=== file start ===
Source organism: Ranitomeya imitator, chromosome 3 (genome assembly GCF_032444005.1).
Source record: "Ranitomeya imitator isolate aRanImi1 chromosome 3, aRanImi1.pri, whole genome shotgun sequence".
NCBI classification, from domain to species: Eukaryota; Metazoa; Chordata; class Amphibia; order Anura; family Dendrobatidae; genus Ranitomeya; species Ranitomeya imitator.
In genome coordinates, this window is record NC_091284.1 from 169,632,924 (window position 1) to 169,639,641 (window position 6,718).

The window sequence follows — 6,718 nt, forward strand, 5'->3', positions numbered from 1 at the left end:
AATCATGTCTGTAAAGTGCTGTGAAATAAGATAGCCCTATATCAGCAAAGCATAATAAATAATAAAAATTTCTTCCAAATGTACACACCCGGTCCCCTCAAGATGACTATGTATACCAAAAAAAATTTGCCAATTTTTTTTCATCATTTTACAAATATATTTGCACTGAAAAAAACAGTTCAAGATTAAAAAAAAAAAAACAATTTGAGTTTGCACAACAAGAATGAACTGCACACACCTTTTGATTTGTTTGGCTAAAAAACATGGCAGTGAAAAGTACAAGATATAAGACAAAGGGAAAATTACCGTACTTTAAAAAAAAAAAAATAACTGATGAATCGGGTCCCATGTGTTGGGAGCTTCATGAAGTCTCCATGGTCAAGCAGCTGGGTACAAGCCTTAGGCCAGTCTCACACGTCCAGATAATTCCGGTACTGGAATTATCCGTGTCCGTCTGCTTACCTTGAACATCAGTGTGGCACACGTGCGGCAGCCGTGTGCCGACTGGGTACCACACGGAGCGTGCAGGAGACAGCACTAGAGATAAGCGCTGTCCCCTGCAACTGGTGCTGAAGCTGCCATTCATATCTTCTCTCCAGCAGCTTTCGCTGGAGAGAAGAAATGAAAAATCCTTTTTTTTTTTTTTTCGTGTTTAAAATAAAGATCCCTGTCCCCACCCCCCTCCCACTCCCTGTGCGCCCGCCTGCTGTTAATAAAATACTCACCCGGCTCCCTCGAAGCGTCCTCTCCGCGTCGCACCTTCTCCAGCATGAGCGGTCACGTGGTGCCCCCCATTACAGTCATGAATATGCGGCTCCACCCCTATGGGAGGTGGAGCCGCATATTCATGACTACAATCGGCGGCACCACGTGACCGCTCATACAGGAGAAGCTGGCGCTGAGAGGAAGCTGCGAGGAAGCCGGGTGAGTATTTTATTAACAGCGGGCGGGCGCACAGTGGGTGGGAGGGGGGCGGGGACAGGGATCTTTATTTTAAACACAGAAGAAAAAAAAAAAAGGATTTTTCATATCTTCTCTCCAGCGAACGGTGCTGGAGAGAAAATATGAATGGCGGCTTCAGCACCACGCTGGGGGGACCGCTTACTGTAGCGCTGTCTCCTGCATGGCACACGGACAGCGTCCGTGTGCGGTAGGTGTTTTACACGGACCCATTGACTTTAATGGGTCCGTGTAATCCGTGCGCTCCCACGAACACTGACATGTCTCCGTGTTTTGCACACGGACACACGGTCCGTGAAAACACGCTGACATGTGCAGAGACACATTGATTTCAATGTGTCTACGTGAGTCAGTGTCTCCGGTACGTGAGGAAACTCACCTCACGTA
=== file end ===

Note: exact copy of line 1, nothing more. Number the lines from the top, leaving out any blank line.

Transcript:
Source organism: Ranitomeya imitator, chromosome 3 (genome assembly GCF_032444005.1).